Friday, October 14, 2011

Verizon Can Kiss My...

I opened my Verizon bill and fell on the floor.  How the hell did I owe $265.52?  I checked to see if I paid last month’s bill.  Yep, all 76.01.  How could my bill increase almost 200 dollars in a single month?

First, the 83 dollar call.  That’s right, one call, 19 minutes, 83 bucks.  That’s over 4.35 cents a minute.  Yes, it was an international call.  My wife usually uses those calling cards that you buy in gas stations where you only have to pay ten cents a minute. She ran out of minutes and thought, what the hell, I’ll make one call to my parents in Spain.  We didn’t think 19 minutes would cost more than say 19 dollars.  Wrong.  We’ll never make that mistake again.

We also had our phone line suspended while we were in Spain.  When we came back, we no longer had caller ID or voice mail.  I asked to have them reinstated.  Cost to have them added - $44.99.  Just to add what was on my phone before I left.  I never asked to have caller ID or voice mail removed. 

Add to that a new rate – instead of 76 bucks a month, we now owe 105.  That’s an extra 29 bucks just to have caller ID, voice mail, and the ability to make long distance calls if need be.  Wait, make that 139 dollars – I forgot to add the taxes.  I still can’t figure out why it jumped more than 40 dollars since before I left for Spain when we have the same plan.  That’s right, the same plan – and three months later it’s 40 plus more dollars!

How much of this bill is just foolishness intended to rob naïve costumers like myself?  

And as I simmer, I think about all the other bills that come up that my parents never had to pay.  Cell phones, data plans, cable bills, internet, satellite radio, not to mention daycare.  Ah, what happened to the stay at home moms - when both parents didn't need to work to pay for their phone bills. Most of these bills aren't  necessary, but it seems like everyone considers most of them vital.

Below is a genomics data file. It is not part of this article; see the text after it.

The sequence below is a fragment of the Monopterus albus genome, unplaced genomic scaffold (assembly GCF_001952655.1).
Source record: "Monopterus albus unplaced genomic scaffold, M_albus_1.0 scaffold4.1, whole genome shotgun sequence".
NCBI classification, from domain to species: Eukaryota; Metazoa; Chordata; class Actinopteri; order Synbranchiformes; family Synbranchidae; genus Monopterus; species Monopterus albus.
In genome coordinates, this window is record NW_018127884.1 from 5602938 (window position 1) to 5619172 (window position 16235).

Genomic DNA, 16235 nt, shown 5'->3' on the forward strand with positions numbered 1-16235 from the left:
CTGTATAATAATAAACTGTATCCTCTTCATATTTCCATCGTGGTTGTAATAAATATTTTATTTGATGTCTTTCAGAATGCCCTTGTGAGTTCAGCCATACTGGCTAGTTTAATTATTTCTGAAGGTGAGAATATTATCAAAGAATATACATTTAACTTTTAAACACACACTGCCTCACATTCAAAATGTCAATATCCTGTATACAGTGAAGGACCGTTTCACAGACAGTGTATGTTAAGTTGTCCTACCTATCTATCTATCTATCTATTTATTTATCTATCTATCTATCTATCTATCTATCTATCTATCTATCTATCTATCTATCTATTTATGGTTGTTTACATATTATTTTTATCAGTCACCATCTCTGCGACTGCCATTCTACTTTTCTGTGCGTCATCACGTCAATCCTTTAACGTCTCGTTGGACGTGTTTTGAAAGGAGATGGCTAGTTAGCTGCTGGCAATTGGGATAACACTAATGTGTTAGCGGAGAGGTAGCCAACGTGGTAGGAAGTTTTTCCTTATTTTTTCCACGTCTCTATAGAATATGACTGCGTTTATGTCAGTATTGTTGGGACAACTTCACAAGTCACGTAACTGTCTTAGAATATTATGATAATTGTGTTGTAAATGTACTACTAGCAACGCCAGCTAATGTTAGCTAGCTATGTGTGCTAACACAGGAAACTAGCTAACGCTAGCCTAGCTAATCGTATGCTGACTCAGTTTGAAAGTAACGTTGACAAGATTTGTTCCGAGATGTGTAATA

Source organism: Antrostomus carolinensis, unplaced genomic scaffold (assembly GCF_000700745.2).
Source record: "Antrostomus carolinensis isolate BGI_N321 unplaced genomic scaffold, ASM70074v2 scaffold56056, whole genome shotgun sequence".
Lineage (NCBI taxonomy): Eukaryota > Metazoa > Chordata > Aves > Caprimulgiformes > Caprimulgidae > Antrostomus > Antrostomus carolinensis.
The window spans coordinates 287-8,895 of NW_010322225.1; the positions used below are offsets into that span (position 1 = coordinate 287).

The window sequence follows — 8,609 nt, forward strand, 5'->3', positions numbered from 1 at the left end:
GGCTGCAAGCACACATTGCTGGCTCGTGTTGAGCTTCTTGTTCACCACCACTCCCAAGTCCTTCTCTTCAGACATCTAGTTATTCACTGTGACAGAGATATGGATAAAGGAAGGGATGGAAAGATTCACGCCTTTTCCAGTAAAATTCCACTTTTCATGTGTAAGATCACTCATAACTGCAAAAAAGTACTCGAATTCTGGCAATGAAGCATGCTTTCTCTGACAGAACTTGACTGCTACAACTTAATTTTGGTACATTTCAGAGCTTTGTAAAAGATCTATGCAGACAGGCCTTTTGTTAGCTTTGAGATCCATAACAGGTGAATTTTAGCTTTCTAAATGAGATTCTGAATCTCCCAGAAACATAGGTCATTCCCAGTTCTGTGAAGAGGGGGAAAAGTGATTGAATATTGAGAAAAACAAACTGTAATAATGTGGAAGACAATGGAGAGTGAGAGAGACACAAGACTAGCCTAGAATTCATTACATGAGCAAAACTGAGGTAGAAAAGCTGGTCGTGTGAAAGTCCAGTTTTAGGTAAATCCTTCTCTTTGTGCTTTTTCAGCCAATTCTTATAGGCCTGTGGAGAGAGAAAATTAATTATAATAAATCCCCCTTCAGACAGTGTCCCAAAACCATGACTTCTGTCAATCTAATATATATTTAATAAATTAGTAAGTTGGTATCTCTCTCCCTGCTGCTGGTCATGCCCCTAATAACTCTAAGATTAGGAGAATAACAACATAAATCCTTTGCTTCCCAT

I’m going to look into Vonage – I need to drop Verizon.  Maybe I’ll drop the cable and pick up NetFlicks.  Here I am saving nickels and dimes by cutting coupons for the groceries only to spend dollars on a stupid fricken call.  I wish I could drop all of them and just live off the grid.

I'm sure I'm not the only one with billing nightmare stories.  Add yours here - it'd be nice to know that I'm not alone.

Friday, October 7, 2011

How Should I Respond to Good and Bad Reviews?

It’s great to read good reviews after years of working on a book.  It puts me in a better mood as I start to think of news ways of promoting my book.  I find these reviews scattered about.  I have more than a half dozen on Amazon and six more at GoodReads.com.  I have a couple on smashwords.com and Librarything.com.  At times I’m tempted to thank the review and even beg to post it in more spots, but I don’t want to burden a reviewer who has been so nice to suddenly go around the internet posting reviews.

And just like a good review can cheer me up, a bad review can bring me down.  I’m lucky; I’ve only had one so far (I’m sure that will change).  And the reviewer gave me three out of five stars (I know eventually I’ll see one-star reviews, but lucky for me, most have been five stars).  Three stars isn’t bad, but the review wasn’t.  I saw what the reviewer was getting at and felt like shutting it down.  I no longer wanted to promote it and wondered if I was wasting my time.  Then I saw some other authors tweeting about their bad reviews.  I’m not sure what the point was, but it elicited sympathy.  “Oh, that reviewer is terrible and so wrong…”, “I’ve had bad reviews too, don’t worry about it,” etc.  In one case I saw a author responding to a negative review.

I imagined myself contacting the reviewer and explaining myself.  “You’ve missed the point,” I imagined myself writing.  But then wouldn’t I have missed the point of the review?

When I was a kid, I remember teammates crying when they struck out.  I cried about a lot of things, but I don’t remember crying when I struck out.  I also remember teammates jumping up and down and practically peeing in their pants when they got a homerun and teasing the other team as they rounded the bases.  My dad told me, “KJ, act like you’ve been there before.  No need to cry or taunt the other team.”  So when I struck out or hit a homerun, I tried to remain stoic.

And that’s how I try to deal with reviews.  Even though I’m tempted to do otherwise.